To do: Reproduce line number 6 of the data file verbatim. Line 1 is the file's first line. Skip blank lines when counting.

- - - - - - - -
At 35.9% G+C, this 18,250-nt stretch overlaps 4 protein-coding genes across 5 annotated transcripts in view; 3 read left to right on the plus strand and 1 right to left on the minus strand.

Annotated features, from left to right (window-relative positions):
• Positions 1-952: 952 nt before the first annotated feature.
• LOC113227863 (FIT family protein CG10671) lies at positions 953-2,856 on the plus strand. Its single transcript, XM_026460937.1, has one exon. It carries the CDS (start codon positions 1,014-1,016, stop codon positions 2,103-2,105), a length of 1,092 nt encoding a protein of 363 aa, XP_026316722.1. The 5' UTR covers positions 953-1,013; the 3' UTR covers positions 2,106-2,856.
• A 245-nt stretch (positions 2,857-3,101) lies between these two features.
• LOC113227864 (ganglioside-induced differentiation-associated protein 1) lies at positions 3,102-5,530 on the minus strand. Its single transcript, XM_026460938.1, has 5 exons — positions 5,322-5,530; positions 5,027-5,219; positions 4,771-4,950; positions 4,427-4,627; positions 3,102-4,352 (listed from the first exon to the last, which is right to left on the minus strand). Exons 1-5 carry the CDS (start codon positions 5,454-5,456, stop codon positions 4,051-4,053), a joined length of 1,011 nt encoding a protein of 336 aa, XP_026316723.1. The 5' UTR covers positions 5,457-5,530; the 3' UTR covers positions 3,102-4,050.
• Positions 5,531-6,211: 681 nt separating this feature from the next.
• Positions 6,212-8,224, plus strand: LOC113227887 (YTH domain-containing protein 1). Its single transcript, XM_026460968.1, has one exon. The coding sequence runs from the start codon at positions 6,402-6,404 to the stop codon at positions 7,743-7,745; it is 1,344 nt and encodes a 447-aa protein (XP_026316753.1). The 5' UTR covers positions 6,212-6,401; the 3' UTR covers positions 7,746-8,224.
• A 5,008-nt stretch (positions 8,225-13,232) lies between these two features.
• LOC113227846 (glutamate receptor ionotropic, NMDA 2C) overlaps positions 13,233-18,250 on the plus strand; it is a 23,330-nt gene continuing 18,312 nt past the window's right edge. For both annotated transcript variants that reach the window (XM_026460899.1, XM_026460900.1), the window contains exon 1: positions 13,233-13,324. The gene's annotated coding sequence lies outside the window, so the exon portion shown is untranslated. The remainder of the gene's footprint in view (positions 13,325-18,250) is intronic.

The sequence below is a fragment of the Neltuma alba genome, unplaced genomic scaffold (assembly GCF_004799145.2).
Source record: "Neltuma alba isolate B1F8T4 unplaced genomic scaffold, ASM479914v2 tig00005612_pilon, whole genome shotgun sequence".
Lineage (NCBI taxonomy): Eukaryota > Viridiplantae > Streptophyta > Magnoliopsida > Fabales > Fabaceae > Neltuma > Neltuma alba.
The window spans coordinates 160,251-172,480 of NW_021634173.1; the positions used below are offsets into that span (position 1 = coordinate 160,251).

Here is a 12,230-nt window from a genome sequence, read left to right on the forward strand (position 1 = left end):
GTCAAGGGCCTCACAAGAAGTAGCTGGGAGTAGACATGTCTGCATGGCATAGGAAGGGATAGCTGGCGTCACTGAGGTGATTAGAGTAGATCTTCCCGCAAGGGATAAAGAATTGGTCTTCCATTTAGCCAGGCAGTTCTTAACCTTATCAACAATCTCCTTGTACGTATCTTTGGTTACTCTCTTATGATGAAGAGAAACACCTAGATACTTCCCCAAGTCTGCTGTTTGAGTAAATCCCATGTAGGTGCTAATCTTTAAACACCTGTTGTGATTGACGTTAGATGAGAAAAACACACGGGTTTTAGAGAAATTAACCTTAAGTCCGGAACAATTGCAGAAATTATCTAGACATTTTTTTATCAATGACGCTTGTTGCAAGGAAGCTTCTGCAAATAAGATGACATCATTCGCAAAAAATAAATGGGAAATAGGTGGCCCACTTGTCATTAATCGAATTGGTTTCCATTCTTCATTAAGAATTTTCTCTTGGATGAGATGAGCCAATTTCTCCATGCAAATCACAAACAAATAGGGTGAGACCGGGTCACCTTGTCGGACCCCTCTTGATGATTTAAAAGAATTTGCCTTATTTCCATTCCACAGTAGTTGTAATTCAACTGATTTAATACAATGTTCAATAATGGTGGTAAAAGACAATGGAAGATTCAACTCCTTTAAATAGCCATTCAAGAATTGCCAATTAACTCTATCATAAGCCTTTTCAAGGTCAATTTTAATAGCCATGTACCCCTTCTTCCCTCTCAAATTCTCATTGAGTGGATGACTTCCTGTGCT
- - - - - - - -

• LOC113227864 (ganglioside-induced differentiation-associated protein 1) lies at positions 3,102-5,530 on the minus strand. Its single transcript, XM_026460938.1, has 5 exons — positions 5,322-5,530; positions 5,027-5,219; positions 4,771-4,950; positions 4,427-4,627; positions 3,102-4,352 (listed from the first exon to the last, which is right to left on the minus strand). Exons 1-5 carry the CDS (start codon positions 5,454-5,456, stop codon positions 4,051-4,053), a joined length of 1,011 nt encoding a protein of 336 aa, XP_026316723.1. The 5' UTR covers positions 5,457-5,530; the 3' UTR covers positions 3,102-4,050.